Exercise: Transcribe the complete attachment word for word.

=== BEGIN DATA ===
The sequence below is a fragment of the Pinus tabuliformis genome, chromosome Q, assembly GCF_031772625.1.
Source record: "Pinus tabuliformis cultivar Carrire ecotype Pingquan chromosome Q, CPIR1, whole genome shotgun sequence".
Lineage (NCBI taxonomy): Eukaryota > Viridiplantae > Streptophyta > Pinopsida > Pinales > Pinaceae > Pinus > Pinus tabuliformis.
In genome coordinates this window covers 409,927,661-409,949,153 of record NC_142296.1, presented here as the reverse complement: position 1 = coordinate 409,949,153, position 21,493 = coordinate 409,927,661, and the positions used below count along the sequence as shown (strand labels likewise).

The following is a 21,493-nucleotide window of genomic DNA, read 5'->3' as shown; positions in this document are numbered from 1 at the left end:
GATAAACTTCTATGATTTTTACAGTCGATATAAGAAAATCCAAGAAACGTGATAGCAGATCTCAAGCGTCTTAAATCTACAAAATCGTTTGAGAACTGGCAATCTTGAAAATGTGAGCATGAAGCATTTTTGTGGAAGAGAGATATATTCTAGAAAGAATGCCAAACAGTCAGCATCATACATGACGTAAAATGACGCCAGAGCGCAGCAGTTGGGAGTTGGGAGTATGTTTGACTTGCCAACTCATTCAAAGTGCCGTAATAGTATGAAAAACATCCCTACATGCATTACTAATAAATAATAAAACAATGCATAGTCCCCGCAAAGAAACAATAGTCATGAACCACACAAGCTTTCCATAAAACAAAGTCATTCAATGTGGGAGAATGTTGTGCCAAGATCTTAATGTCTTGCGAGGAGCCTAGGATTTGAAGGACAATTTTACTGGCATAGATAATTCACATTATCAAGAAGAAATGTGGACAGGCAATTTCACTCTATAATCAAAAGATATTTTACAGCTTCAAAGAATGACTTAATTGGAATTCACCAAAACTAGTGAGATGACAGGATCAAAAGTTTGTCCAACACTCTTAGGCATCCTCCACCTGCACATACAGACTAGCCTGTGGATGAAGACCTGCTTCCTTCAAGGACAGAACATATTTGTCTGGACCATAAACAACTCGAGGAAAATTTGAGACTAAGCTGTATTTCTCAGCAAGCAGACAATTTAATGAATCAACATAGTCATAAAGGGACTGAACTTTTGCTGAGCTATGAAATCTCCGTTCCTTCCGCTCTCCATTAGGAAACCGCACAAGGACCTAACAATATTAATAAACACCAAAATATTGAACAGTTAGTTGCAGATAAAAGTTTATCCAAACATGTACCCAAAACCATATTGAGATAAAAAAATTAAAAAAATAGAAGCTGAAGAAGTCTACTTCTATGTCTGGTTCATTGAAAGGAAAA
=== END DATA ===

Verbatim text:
The sequence below is a fragment of the Pinus tabuliformis genome, chromosome Q, assembly GCF_031772625.1.
Source record: "Pinus tabuliformis cultivar Carrire ecotype Pingquan chromosome Q, CPIR1, whole genome shotgun sequence".
Lineage (NCBI taxonomy): Eukaryota > Viridiplantae > Streptophyta > Pinopsida > Pinales > Pinaceae > Pinus > Pinus tabuliformis.
In genome coordinates this window covers 409,927,661-409,949,153 of record NC_142296.1, presented here as the reverse complement: position 1 = coordinate 409,949,153, position 21,493 = coordinate 409,927,661, and the positions used below count along the sequence as shown (strand labels likewise).

The following is a 21,493-nucleotide window of genomic DNA, read 5'->3' as shown; positions in this document are numbered from 1 at the left end:
GATAAACTTCTATGATTTTTACAGTCGATATAAGAAAATCCAAGAAACGTGATAGCAGATCTCAAGCGTCTTAAATCTACAAAATCGTTTGAGAACTGGCAATCTTGAAAATGTGAGCATGAAGCATTTTTGTGGAAGAGAGATATATTCTAGAAAGAATGCCAAACAGTCAGCATCATACATGACGTAAAATGACGCCAGAGCGCAGCAGTTGGGAGTTGGGAGTATGTTTGACTTGCCAACTCATTCAAAGTGCCGTAATAGTATGAAAAACATCCCTACATGCATTACTAATAAATAATAAAACAATGCATAGTCCCCGCAAAGAAACAATAGTCATGAACCACACAAGCTTTCCATAAAACAAAGTCATTCAATGTGGGAGAATGTTGTGCCAAGATCTTAATGTCTTGCGAGGAGCCTAGGATTTGAAGGACAATTTTACTGGCATAGATAATTCACATTATCAAGAAGAAATGTGGACAGGCAATTTCACTCTATAATCAAAAGATATTTTACAGCTTCAAAGAATGACTTAATTGGAATTCACCAAAACTAGTGAGATGACAGGATCAAAAGTTTGTCCAACACTCTTAGGCATCCTCCACCTGCACATACAGACTAGCCTGTGGATGAAGACCTGCTTCCTTCAAGGACAGAACATATTTGTCTGGACCATAAACAACTCGAGGAAAATTTGAGACTAAGCTGTATTTCTCAGCAAGCAGACAATTTAATGAATCAACATAGTCATAAAGGGACTGAACTTTTGCTGAGCTATGAAATCTCCGTTCCTTCCGCTCTCCATTAGGAAACCGCACAAGGACCTAACAATATTAATAAACACCAAAATATTGAACAGTTAGTTGCAGATAAAAGTTTATCCAAACATGTACCCAAAACCATATTGAGATAAAAAAATTAAAAAAATAGAAGCTGAAGAAGTCTACTTCTATGTCTGGTTCATTGAAAGGAAAA